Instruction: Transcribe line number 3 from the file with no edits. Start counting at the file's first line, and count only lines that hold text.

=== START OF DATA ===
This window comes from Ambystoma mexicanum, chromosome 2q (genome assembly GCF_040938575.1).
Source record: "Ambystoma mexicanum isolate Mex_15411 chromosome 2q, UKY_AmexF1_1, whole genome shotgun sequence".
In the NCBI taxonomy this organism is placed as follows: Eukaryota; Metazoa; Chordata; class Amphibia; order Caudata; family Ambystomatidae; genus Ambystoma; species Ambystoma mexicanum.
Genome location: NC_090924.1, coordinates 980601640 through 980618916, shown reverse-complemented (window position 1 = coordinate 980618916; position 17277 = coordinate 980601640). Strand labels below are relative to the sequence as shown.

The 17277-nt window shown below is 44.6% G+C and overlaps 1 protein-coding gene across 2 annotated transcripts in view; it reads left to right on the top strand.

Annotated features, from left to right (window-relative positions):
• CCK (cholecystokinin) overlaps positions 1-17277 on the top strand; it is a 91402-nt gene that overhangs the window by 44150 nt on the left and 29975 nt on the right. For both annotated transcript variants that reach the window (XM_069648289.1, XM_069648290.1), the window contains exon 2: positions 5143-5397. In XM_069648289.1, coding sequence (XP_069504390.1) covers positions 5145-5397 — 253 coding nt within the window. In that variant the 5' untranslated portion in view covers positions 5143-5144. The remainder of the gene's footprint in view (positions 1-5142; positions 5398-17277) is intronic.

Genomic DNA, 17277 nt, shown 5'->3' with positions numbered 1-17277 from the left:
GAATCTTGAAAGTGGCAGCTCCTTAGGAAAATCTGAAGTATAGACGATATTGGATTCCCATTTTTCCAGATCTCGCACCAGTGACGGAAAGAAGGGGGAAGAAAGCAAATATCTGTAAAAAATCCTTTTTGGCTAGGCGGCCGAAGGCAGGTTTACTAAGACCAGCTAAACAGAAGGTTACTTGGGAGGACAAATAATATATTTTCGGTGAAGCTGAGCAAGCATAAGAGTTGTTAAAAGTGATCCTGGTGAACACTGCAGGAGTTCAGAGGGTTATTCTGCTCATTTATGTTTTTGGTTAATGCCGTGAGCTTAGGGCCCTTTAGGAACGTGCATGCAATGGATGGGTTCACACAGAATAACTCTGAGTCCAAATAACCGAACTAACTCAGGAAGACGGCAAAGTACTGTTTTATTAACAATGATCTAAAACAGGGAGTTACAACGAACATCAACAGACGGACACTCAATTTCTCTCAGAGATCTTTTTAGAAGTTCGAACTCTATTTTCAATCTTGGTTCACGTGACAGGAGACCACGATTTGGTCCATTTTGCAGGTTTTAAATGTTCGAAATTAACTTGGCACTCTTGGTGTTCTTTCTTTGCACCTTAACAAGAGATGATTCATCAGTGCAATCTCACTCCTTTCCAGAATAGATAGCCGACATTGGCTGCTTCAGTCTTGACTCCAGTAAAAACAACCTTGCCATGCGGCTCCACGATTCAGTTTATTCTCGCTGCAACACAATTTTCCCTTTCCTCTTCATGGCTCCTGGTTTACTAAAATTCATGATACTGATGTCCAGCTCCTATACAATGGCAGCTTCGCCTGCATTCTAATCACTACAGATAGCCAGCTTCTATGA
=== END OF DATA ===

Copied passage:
In the NCBI taxonomy this organism is placed as follows: Eukaryota; Metazoa; Chordata; class Amphibia; order Caudata; family Ambystomatidae; genus Ambystoma; species Ambystoma mexicanum.